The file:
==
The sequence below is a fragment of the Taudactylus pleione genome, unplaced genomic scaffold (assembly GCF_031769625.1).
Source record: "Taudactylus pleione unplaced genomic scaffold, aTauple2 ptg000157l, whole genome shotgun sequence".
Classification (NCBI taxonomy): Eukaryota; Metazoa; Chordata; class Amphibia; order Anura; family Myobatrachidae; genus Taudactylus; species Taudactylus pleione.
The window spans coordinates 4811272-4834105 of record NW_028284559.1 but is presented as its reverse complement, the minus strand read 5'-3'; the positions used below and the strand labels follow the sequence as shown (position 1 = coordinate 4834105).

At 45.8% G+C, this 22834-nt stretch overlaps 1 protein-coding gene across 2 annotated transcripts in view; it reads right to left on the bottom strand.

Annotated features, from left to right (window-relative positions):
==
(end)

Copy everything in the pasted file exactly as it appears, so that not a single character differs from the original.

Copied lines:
The sequence below is a fragment of the Taudactylus pleione genome, unplaced genomic scaffold (assembly GCF_031769625.1).
Source record: "Taudactylus pleione unplaced genomic scaffold, aTauple2 ptg000157l, whole genome shotgun sequence".
Classification (NCBI taxonomy): Eukaryota; Metazoa; Chordata; class Amphibia; order Anura; family Myobatrachidae; genus Taudactylus; species Taudactylus pleione.
The window spans coordinates 4811272-4834105 of record NW_028284559.1 but is presented as its reverse complement, the minus strand read 5'-3'; the positions used below and the strand labels follow the sequence as shown (position 1 = coordinate 4834105).

At 45.8% G+C, this 22834-nt stretch overlaps 1 protein-coding gene across 2 annotated transcripts in view; it reads right to left on the bottom strand.

Annotated features, from left to right (window-relative positions):